Bug could `broaden’: MD
Fourth GTA victim dies; toddler is a suspected case

Health officials are warning more cases of the mystery illness SARS may spread throughout Ontario.

Dr. James Young, Ontario commissioner of public security, warned that the spread of SARS could “broaden across Ontario” and urged all staff in Ontario hospitals to be on guard for potential cases. Officials are considering whether to impose visitor restrictions on hospitals throughout the province.

The warning came as the death of a fourth Toronto-area resident was announced and a “suspect” case of a 21-month-old toddler was revealed.

The latest patient to die from Severe Acute Respiratory Syndrome contracted the pneumonia-like illness from the first SARS patient to die at Scarborough Grace hospital, officials said yesterday.

Public health officials estimate Ontario has about 100 cases of SARS and said that 42 are “probable” and 39 “suspect” cases, including the toddler.

Health officials have already said that police officers and security guards should be used to enforce strict visitation rules in Toronto-area hospitals.

In other developments:

New Brunswick reported the first suspected case of SARS in Atlantic Canada. A teacher of a school in Miramichi developed symptoms before returning from a trip to China last Monday. A second probable case was found in British Columbia.

Singapore Health Minister Lim Hng Kiang said airplane passengers could infect people two rows ahead and two rows behind them. He said officials have discovered some SARS patients are “super infectors,” able to transmit the illness to as many as 30 or 40 others.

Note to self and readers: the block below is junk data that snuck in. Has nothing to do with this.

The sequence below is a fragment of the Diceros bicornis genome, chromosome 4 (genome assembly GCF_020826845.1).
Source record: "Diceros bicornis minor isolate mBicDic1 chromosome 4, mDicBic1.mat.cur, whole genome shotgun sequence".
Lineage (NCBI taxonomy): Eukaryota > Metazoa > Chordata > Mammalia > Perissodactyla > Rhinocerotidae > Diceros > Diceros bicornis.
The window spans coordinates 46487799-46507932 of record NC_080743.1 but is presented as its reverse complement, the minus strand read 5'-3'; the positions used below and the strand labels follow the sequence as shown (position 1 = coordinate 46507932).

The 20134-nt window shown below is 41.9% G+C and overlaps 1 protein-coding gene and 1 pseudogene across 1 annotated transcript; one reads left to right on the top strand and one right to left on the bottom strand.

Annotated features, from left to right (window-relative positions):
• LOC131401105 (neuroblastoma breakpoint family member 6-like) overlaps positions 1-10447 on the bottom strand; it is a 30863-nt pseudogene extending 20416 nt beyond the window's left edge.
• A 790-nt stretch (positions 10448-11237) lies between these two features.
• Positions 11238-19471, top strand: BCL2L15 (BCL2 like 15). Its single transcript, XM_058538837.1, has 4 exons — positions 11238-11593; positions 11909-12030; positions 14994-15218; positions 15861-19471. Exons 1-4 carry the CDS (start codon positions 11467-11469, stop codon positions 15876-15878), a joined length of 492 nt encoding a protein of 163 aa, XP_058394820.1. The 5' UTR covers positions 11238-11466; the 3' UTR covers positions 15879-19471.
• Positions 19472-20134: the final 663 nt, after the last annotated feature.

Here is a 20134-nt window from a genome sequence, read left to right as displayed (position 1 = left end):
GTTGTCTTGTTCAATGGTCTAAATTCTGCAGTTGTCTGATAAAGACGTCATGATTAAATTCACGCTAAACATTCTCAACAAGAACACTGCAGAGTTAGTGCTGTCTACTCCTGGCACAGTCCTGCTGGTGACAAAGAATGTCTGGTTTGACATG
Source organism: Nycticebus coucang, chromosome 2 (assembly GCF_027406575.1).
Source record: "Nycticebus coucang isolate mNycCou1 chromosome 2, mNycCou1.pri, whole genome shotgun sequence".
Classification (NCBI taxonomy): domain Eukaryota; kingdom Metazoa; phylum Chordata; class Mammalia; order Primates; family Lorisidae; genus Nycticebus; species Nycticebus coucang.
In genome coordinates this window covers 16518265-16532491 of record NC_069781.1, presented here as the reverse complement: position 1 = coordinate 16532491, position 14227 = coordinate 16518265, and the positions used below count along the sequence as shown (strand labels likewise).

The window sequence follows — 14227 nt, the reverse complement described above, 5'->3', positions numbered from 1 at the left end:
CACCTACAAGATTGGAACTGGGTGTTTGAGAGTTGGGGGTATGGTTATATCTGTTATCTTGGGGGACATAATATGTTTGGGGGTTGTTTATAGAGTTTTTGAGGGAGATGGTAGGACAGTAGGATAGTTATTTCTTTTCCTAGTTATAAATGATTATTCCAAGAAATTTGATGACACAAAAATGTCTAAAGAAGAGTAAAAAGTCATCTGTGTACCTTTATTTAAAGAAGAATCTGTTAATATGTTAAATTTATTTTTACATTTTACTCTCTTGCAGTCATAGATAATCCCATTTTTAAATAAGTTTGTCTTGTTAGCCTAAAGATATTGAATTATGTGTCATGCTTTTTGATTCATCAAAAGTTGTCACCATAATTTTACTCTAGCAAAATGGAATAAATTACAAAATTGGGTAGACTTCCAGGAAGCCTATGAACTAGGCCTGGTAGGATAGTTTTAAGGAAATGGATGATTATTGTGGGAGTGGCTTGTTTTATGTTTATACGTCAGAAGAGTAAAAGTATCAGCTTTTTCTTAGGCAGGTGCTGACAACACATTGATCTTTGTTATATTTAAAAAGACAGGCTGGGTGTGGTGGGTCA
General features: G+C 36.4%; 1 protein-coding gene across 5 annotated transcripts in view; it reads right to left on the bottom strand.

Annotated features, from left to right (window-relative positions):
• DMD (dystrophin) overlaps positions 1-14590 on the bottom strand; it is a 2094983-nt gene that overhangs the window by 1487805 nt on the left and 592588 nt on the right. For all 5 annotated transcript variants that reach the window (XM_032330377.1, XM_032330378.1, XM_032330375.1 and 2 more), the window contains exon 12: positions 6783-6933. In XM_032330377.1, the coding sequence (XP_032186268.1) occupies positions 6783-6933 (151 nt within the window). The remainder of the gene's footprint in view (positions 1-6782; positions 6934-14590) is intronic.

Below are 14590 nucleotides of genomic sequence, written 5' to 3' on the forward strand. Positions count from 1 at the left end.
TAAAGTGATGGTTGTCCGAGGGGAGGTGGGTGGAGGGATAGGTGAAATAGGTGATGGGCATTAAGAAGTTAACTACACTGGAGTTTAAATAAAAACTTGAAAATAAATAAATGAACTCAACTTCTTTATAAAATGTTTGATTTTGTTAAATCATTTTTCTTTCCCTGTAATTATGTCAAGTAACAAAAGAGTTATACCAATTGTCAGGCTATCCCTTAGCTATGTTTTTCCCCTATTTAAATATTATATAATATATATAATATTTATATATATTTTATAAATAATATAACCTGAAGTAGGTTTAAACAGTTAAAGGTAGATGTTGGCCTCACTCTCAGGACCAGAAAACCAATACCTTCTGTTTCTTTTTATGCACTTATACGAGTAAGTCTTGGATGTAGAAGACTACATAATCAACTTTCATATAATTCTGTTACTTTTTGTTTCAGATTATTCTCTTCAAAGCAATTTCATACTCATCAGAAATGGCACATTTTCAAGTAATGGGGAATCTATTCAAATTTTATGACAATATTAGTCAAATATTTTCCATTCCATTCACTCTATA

The Ontario Nurses Association complained about a shortage of supplies at Toronto-area hospitals, including N-95 masks needed to protect nurses the public from SARS. “We have not run out of masks,” Young said. Authorities have ordered more.

The International Ice Hockey Federation cancelled the women’s world hockey championship in Beijing. The Canadian team was to fly there today.

Dr. James Hughes, of the U.S. Centers for Disease Control and Prevention, said, “SARS is a global problem that emerged over a few months, results in a severe illness, has no effective therapy and cannot now be prevented by vaccine. It is as good an example as you will ever see of an emerging infectious disease.”

Health officials said the effectiveness of the quarantine would not be compromised by doctors, nurses and hospital workers being allowed to enter and leave Scarborough Grace and York Central hospitals.

They said there are strict safety measures in place both inside hospitals and after work for hospital workers to follow, including mandatory use of surgical masks, gloves, goggles and other equipment, and after-shift disinfection requirements.